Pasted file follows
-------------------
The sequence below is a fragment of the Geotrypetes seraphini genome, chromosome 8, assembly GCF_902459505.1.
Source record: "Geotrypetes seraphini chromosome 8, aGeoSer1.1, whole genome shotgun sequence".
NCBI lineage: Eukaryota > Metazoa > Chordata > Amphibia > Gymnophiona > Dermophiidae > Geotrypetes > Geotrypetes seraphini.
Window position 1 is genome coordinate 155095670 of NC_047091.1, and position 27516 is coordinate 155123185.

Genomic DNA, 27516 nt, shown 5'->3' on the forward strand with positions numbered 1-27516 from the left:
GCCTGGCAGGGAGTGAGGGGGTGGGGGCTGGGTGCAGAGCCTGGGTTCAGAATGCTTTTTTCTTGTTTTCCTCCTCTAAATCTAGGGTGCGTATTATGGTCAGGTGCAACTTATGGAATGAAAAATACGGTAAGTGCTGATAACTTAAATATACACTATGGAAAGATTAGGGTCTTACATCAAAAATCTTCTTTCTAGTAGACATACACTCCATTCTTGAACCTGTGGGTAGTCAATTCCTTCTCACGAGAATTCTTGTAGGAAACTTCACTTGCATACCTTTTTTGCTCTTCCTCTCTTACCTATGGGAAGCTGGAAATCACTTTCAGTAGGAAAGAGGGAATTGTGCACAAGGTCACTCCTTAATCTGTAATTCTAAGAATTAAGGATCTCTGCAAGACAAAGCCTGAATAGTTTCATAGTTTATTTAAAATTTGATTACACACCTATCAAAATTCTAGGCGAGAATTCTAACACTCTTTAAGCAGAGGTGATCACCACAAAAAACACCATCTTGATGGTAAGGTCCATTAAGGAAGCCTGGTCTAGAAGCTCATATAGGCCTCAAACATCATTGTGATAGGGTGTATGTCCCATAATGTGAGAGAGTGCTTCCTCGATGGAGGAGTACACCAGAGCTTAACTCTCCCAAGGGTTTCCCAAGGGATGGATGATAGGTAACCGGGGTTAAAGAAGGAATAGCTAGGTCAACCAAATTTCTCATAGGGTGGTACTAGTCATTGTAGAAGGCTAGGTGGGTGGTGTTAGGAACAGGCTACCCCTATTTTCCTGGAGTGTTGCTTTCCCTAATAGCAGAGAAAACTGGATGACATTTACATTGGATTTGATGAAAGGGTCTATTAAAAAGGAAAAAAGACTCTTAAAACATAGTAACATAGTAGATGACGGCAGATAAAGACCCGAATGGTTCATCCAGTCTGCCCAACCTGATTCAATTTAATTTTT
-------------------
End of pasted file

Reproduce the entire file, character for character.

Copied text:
The sequence below is a fragment of the Geotrypetes seraphini genome, chromosome 8, assembly GCF_902459505.1.
Source record: "Geotrypetes seraphini chromosome 8, aGeoSer1.1, whole genome shotgun sequence".
NCBI lineage: Eukaryota > Metazoa > Chordata > Amphibia > Gymnophiona > Dermophiidae > Geotrypetes > Geotrypetes seraphini.
Window position 1 is genome coordinate 155095670 of NC_047091.1, and position 27516 is coordinate 155123185.

Genomic DNA, 27516 nt, shown 5'->3' on the forward strand with positions numbered 1-27516 from the left:
GCCTGGCAGGGAGTGAGGGGGTGGGGGCTGGGTGCAGAGCCTGGGTTCAGAATGCTTTTTTCTTGTTTTCCTCCTCTAAATCTAGGGTGCGTATTATGGTCAGGTGCAACTTATGGAATGAAAAATACGGTAAGTGCTGATAACTTAAATATACACTATGGAAAGATTAGGGTCTTACATCAAAAATCTTCTTTCTAGTAGACATACACTCCATTCTTGAACCTGTGGGTAGTCAATTCCTTCTCACGAGAATTCTTGTAGGAAACTTCACTTGCATACCTTTTTTGCTCTTCCTCTCTTACCTATGGGAAGCTGGAAATCACTTTCAGTAGGAAAGAGGGAATTGTGCACAAGGTCACTCCTTAATCTGTAATTCTAAGAATTAAGGATCTCTGCAAGACAAAGCCTGAATAGTTTCATAGTTTATTTAAAATTTGATTACACACCTATCAAAATTCTAGGCGAGAATTCTAACACTCTTTAAGCAGAGGTGATCACCACAAAAAACACCATCTTGATGGTAAGGTCCATTAAGGAAGCCTGGTCTAGAAGCTCATATAGGCCTCAAACATCATTGTGATAGGGTGTATGTCCCATAATGTGAGAGAGTGCTTCCTCGATGGAGGAGTACACCAGAGCTTAACTCTCCCAAGGGTTTCCCAAGGGATGGATGATAGGTAACCGGGGTTAAAGAAGGAATAGCTAGGTCAACCAAATTTCTCATAGGGTGGTACTAGTCATTGTAGAAGGCTAGGTGGGTGGTGTTAGGAACAGGCTACCCCTATTTTCCTGGAGTGTTGCTTTCCCTAATAGCAGAGAAAACTGGATGACATTTACATTGGATTTGATGAAAGGGTCTATTAAAAAGGAAAAAAGACTCTTAAAACATAGTAACATAGTAGATGACGGCAGATAAAGACCCGAATGGTTCATCCAGTCTGCCCAACCTGATTCAATTTAATTTTT